Google vs. Uber: Silicon Valley war


The story is simple: a valuable engineer leaves Alphabet, creates a company based on the experience and knowledge he gained from his former employer, and then sells it to Alphabet rival Uber. That is, in essence, how the Silicon Valley worked – and flourished – for decades.

The technology giant accuses the transportation start-up of having violated the permissive rules of loyalty of the technology center

So far, the region between San Francisco and San Jose allowed employees to change jobs and share discoveries freely. Perhaps there would be a lawsuit if the technology was unique and its potential immense, but the most common thing was that the litigation was resolved, abandoned or rejected as a waste of time.

Alphabet, especially, avoided the courts. He was caught in the patent wars of smartphones, but rarely sued for trade secrets or other intellectual property. In fact, he advocated weakening certain protections of this when using the intellectual property of others.

Uber’s case is different because it is Google’s own property rights what they are playing with. Autonomous car technology is not only valuable but potentially revolutionary for drivers and manufacturers. Waymo, a division of Alphabet, dedicated seven years and tens of millions of dollars to developing a particularly sophisticated version, so that a project leader, Anthony Levandowski, accused of stealing more than 14,000 design secret files, used them to open his Own company, Otto, in a matter of months. Uber bought Otto in August for about 645 million euros, and named Levandowski as head of autonomous driving technology.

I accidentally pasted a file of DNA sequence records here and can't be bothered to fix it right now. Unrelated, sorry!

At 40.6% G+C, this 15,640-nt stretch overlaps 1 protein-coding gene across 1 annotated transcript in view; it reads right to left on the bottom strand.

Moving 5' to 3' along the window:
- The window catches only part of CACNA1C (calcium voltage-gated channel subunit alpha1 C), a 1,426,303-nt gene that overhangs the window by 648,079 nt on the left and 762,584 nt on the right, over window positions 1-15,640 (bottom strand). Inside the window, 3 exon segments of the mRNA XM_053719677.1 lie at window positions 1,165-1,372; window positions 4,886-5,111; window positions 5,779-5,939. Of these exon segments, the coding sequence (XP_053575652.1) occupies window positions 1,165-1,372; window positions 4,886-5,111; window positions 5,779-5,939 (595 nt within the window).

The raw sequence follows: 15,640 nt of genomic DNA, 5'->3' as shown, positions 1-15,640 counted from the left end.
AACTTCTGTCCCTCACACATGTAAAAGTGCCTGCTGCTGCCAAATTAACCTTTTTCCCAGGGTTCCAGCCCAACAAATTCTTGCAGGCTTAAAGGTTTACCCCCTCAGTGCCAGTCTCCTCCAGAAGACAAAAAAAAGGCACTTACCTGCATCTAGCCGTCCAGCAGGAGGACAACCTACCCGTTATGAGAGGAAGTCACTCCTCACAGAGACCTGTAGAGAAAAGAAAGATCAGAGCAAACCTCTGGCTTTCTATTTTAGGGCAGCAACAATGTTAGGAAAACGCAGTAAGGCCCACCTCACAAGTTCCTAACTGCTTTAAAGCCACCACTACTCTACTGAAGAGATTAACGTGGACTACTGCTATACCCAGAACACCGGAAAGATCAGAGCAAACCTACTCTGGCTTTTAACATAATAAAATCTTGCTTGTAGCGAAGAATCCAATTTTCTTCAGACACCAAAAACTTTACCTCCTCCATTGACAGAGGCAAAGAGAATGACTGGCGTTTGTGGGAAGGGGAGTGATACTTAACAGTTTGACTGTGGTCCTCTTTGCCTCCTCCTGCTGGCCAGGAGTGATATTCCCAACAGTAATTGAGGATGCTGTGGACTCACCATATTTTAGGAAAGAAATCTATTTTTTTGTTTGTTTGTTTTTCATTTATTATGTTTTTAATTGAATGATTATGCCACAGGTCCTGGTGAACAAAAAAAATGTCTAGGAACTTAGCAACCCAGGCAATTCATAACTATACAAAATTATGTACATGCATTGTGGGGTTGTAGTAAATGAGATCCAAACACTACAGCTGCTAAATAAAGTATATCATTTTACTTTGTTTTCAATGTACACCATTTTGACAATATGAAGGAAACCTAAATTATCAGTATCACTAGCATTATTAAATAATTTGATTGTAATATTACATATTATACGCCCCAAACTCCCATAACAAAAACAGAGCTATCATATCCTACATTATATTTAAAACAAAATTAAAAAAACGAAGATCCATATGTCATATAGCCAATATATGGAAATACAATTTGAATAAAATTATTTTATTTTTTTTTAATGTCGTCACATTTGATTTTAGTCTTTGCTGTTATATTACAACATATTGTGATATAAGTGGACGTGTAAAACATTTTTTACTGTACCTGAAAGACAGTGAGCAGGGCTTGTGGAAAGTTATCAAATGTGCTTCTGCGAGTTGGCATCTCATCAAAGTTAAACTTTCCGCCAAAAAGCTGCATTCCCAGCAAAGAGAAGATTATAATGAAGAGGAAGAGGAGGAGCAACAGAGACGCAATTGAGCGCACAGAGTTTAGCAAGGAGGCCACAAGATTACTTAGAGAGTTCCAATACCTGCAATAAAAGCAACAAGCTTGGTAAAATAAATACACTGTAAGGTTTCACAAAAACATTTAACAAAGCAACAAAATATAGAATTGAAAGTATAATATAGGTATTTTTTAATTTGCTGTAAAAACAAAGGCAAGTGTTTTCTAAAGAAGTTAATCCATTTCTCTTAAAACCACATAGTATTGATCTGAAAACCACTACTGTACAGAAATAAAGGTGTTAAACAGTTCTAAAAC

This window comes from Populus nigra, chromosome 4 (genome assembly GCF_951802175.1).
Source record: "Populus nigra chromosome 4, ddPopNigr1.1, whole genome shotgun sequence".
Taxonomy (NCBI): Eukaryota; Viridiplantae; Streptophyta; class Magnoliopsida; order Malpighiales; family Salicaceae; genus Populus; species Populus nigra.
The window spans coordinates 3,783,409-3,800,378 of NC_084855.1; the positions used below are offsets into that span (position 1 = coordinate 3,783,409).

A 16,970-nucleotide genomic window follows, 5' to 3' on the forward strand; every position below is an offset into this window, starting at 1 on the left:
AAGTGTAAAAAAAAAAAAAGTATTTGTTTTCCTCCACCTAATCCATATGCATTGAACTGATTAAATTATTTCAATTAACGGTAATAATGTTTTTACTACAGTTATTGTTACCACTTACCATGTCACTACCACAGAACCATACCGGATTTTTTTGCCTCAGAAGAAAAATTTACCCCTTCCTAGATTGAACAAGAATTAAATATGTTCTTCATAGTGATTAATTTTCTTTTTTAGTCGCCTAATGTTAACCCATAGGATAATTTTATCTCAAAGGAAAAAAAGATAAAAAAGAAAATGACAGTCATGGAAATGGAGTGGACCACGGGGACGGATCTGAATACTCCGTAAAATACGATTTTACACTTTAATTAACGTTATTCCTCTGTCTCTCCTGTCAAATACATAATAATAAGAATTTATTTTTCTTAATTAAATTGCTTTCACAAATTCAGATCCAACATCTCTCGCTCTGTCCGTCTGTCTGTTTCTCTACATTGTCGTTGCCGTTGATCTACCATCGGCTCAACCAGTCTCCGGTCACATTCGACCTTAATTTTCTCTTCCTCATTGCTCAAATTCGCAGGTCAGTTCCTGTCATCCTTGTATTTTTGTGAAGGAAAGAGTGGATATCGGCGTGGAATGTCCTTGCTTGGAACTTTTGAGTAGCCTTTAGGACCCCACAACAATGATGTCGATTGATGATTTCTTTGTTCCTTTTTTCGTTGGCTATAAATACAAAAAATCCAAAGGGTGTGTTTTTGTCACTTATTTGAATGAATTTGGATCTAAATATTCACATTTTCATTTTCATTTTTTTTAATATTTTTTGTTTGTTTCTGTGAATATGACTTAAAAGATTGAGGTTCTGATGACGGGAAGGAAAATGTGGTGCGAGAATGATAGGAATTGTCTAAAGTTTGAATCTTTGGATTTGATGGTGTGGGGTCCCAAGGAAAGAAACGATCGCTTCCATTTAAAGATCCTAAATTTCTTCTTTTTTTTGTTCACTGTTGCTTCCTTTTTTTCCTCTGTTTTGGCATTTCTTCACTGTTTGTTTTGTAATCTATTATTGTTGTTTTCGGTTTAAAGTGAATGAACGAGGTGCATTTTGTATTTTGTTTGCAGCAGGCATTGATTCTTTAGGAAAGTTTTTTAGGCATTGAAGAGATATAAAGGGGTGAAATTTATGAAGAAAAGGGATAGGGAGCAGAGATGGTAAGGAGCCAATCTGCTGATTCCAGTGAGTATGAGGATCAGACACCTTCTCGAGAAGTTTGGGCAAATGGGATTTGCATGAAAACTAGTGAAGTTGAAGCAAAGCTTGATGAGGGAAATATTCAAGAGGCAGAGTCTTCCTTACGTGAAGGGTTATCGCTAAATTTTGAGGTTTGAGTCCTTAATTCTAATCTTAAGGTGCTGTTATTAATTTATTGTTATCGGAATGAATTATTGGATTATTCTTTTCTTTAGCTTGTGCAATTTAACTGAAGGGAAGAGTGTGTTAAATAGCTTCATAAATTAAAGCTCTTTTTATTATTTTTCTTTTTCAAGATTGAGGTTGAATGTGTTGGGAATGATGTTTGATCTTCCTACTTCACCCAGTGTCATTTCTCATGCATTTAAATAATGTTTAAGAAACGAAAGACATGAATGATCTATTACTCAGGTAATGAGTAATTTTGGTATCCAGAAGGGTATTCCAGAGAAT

Last week, Waymo sued Uber and Otto, alleging unfair competition and violation of patents and trade secrets. Uber denies the allegations, which he calls an “unfounded attempt to stop a competitor.”

Fighting a monster like Alphabet will be costly, whatever the outcome, especially for a company that loses money. And it would be difficult for the trial to come at a worse time: Uber is facing allegations of sexual harassment and the resulting negative customer reaction, as well as constant challenges from taxi monopolies and drivers who insist on being treated as employees. void.

The Alphabet case against Uber looks different. Unlike much of corporate America, Silicon Valley businesses – with slogans like Think Different and Do not Be Evil – have avoided making a habit of the devastating activity of litigation. This case marks a change, which if prolonged, would leave sharing culture in the past.


  1. Google went from the “Don’t be evil” to the “Here are my lawyers”.
    Uber … well … Uber never should leave the Ali Baba’s cave, because in the real world you can’t lie everyone forever.


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